Page last updated at 22:41 GMT, Tuesday, 28 October 2008

Climate laws to include planes

Planes at Heathrow airport
Ministers have been under pressure over aviation emissions

The government has agreed to include aviation and shipping in an ambitious push to cut greenhouse gas emissions.

Ministers said they would give "due regard" to projected emissions from the two industries when setting budgets for carbon reduction in the future.

More than 50 Labour MPs pressed for the sectors to be included in the Climate Change Bill, which sets a target to cut carbon emissions by 80% by 2050.

Environmental campaigners have welcomed the government's change of heart.

The government agreed to redraft its bill, which was given a third reading by 463 votes to three - a majority of 460 - in the Commons.

It accepted an amendment requiring ministers to take into account projected emissions from the sectors when setting future budgets that will cap emissions.

Environment minister Joan Ruddock said that action to reduce emissions from commercial aviation and shipping was "vital" to tackle the threat of climate change.

"In setting or advising on budgets due regard should be given to emissions from international aviation and shipping," she said.

But she stressed the main way of tackling such emissions would be through international agreements such as the EU emissions trading scheme and a successor to the Kyoto climate change protocol.


Former environment minister Elliot Morley, who backed the amendment, said the industries' inclusion in the bill was "absolutely imperative" and would give a "clear signal" the UK was serious in moving to a low-carbon economy.

The Conservatives backed the government's move, saying no industries should be "exempt" from efforts to tackle carbon change

But they called for assurances that the competitiveness of the UK aviation industry would not be affected.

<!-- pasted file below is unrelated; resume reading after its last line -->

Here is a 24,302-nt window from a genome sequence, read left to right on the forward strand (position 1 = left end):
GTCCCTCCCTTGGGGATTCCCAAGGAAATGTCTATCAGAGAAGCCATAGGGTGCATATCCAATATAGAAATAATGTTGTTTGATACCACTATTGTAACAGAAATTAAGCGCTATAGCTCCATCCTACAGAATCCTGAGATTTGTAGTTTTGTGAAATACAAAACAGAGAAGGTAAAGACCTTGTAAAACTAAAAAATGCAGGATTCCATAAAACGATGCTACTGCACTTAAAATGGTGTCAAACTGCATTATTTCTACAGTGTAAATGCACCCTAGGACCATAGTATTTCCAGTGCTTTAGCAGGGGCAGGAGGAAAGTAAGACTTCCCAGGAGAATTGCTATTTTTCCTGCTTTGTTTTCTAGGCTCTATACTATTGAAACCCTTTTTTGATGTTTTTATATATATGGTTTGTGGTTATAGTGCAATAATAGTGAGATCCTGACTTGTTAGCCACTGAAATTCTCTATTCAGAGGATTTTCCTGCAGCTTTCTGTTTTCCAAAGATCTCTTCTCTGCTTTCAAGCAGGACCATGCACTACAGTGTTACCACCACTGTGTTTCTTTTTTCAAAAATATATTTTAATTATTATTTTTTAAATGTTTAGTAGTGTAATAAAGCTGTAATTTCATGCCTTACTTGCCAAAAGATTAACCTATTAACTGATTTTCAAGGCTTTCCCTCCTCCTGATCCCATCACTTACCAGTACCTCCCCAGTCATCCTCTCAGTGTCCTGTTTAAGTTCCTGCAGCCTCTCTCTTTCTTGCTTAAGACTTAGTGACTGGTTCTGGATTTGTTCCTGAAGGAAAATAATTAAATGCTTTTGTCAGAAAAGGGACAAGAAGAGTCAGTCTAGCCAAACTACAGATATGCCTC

Graph showing carbon dioxide emissions by industry

The Lib Dems said there were no "firm guarantees" in the bill over the issue and said ministers were afraid of "tough action" against the aviation industry.

Once agreed, the Climate Change Bill would make the UK the first country to have legally binding targets for the reduction of emissions of carbon dioxide and other greenhouse gases.

It would require the government to publish carbon budgets every five years - starting in December - and enable it to set up carbon trading schemes to encourage firms to reduce pollution.

The government has resisted calls in the past to include aviation and shipping, saying it would be nearly impossible to allocate responsibility for international emissions to individual countries.

The government's advisory committee on climate change, headed by Lord Turner, recommended last month that the sectors must figure in climate change targets while arguing that they would not be able to meet the 80% target by 2050.

'Greener future'

Ms Ruddock said there was no "agreed methodology" on how emissions should be attributed at this stage.

But she said she was encouraged aviation would now be included in the EU's new emissions trading scheme and "optimistic" that plane manufacturers were committed to cleaner technology.

Environmental campaigners said the move would make the legislation more effective and pledged to hold ministers to the targets.

"Developing a low carbon economy here in the UK is the only way to deliver on the law, move Britain out of recession and into a greener more prosperous future," said Andy Atkins, executive director at Friends of the Earth.

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